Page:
Contact Information

Group leader

Maija Castrén, M.D., Ph.D.
+358-2941 25771
maija.castren (at) helsinki (dot) fi

Mailing address
Faculty of Medicine / Physiology
PO Box 63
00014 University of Helsinki

Street address
Haartmaninkatu 8
(Biomedicum Helsinki)
00290 Helsinki


Aberrances in the regulation of the survival, proliferation, and differentiation of neural stem/progenitor cells (NPCs) are likely to be involved in the pathophysiology of several neurodevelopmental disorders. We have shown alterations in the differentiation and migration of mouse and human NPCs in fragile X syndrome (FXS) which provides us a model disorder to study molecular mechanisms underlying deficits in cognition, sensation, attention, and activity as well as autism which is seen in a subgroup of FXS individuals. The syndrome is caused by the absence of fragile X mental retardation protein (FMRP) which is an RNA binding protein that regulates the translation at the synaptic sites and is required for normal synaptic maturation and function.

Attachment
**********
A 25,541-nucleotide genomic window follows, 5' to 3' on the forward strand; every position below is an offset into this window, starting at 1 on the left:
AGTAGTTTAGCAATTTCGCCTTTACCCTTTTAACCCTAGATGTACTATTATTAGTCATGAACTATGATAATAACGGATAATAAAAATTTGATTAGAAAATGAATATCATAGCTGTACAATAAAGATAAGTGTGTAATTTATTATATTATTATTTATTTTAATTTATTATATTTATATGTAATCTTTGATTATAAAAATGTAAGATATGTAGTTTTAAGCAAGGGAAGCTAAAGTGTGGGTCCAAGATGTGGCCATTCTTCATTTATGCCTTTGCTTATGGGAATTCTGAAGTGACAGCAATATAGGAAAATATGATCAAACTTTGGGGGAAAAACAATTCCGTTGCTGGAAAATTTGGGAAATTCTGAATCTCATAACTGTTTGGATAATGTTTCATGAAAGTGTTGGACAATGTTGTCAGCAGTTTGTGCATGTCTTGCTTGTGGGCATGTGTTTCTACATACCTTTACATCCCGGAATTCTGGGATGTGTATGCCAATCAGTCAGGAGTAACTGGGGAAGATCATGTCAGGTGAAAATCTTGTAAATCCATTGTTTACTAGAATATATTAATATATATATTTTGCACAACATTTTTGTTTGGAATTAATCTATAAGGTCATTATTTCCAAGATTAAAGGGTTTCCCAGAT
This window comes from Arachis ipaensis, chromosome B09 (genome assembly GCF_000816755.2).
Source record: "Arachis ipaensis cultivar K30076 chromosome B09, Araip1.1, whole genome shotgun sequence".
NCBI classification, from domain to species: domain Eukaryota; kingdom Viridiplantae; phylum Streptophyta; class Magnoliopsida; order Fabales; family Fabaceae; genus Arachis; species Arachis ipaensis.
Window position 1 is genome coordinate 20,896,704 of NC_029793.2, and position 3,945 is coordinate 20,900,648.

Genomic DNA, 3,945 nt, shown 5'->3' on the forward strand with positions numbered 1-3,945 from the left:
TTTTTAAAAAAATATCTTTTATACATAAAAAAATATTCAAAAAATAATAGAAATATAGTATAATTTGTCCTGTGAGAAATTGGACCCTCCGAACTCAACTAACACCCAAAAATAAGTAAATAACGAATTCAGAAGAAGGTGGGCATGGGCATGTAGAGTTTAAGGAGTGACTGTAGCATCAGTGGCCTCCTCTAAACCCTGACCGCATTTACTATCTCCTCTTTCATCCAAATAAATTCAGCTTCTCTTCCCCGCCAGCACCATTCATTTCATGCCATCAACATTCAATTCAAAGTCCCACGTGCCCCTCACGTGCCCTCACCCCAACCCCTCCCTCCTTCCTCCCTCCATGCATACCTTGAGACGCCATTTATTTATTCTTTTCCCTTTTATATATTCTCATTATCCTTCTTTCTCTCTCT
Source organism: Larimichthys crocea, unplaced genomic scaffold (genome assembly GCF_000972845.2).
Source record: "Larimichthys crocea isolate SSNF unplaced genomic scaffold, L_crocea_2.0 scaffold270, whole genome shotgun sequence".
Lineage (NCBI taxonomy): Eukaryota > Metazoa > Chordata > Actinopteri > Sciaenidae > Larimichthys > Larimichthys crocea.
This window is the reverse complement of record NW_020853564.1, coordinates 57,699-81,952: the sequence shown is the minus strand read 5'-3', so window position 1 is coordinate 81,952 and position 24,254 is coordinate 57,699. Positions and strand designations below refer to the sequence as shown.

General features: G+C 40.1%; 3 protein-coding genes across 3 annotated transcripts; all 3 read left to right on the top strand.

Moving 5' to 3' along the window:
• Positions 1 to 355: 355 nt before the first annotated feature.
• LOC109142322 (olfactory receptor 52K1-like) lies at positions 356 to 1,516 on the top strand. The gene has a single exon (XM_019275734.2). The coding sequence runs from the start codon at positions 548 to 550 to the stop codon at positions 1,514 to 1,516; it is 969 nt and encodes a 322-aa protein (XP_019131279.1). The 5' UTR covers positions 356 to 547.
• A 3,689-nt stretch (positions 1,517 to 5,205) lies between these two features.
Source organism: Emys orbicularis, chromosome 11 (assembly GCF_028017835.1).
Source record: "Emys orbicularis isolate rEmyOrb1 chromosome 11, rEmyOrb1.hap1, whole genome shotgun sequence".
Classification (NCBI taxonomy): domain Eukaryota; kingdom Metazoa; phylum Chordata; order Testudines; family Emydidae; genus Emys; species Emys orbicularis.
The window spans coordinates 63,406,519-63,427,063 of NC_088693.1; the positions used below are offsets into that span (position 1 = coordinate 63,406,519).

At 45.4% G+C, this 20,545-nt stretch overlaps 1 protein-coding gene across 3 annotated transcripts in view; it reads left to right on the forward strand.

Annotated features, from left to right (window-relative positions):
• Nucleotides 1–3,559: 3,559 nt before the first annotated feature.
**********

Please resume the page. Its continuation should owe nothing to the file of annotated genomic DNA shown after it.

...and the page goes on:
NPCs can be cultured in cell clusters referred to as neurospheres in the presence of mitogens and the withdrawal of mitogens results in the differentiation of cells to different types of neuronal cells.

NPCs in neurospheres and cells differentiated from progenitors: neurons (red, TuJ1), astrocytes (blue, GFAP), and oligodendrocytes (green, O4).

From FXS NPCs differentiated neurons (red) migrating on glial cell (blue).
We have shown that FXS neural progenitors generate more cells that respond to metabotropic glutamate receptor activation and neurons with short neurite phenotype when compared with the differentiation of wild-type progenitors. The findings in vitro correlate with abnormalities in neuronal cell differentiation and metabotropic glutamate receptor signaling in vivo in Fmr1-knockout mice, the mouse model of FXS.